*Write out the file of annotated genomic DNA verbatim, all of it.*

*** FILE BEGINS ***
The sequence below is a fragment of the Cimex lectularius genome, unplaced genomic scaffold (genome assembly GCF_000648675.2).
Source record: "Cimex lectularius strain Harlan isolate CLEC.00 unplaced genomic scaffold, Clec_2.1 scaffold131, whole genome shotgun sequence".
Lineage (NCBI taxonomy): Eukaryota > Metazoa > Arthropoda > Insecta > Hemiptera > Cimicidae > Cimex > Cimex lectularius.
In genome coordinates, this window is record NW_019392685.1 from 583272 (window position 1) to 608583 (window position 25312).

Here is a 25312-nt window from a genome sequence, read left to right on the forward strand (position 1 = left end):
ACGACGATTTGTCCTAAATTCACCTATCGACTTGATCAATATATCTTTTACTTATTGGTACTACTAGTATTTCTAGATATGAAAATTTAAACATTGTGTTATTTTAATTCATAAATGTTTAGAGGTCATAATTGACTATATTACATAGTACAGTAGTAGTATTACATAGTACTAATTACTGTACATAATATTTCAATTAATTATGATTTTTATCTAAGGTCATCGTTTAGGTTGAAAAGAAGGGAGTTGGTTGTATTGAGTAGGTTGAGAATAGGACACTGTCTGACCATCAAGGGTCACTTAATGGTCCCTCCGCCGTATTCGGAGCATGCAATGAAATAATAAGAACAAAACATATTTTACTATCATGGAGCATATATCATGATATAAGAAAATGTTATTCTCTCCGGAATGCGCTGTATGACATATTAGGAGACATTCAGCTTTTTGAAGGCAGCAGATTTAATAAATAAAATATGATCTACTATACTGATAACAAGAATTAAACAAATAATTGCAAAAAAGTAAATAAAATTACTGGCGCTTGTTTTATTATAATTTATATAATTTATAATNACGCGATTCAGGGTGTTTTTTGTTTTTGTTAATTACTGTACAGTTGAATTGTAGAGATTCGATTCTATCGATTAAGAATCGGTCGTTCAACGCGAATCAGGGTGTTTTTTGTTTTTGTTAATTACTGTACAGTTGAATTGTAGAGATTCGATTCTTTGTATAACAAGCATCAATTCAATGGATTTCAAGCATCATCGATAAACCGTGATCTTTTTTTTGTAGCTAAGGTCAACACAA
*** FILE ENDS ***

The sequence below is a fragment of the Cimex lectularius genome, unplaced genomic scaffold (genome assembly GCF_000648675.2).
Source record: "Cimex lectularius strain Harlan isolate CLEC.00 unplaced genomic scaffold, Clec_2.1 scaffold131, whole genome shotgun sequence".
Lineage (NCBI taxonomy): Eukaryota > Metazoa > Arthropoda > Insecta > Hemiptera > Cimicidae > Cimex > Cimex lectularius.
In genome coordinates, this window is record NW_019392685.1 from 583272 (window position 1) to 608583 (window position 25312).

Here is a 25312-nt window from a genome sequence, read left to right on the forward strand (position 1 = left end):
ACGACGATTTGTCCTAAATTCACCTATCGACTTGATCAATATATCTTTTACTTATTGGTACTACTAGTATTTCTAGATATGAAAATTTAAACATTGTGTTATTTTAATTCATAAATGTTTAGAGGTCATAATTGACTATATTACATAGTACAGTAGTAGTATTACATAGTACTAATTACTGTACATAATATTTCAATTAATTATGATTTTTATCTAAGGTCATCGTTTAGGTTGAAAAGAAGGGAGTTGGTTGTATTGAGTAGGTTGAGAATAGGACACTGTCTGACCATCAAGGGTCACTTAATGGTCCCTCCGCCGTATTCGGAGCATGCAATGAAATAATAAGAACAAAACATATTTTACTATCATGGAGCATATATCATGATATAAGAAAATGTTATTCTCTCCGGAATGCGCTGTATGACATATTAGGAGACATTCAGCTTTTTGAAGGCAGCAGATTTAATAAATAAAATATGATCTACTATACTGATAACAAGAATTAAACAAATAATTGCAAAAAAGTAAATAAAATTACTGGCGCTTGTTTTATTATAATTTATATAATTTATAATNACGCGATTCAGGGTGTTTTTTGTTTTTGTTAATTACTGTACAGTTGAATTGTAGAGATTCGATTCTATCGATTAAGAATCGGTCGTTCAACGCGAATCAGGGTGTTTTTTGTTTTTGTTAATTACTGTACAGTTGAATTGTAGAGATTCGATTCTTTGTATAACAAGCATCAATTCAATGGATTTCAAGCATCATCGATAAACCGTGATCTTTTTTTTGTAGCTAAGGTCAACACAA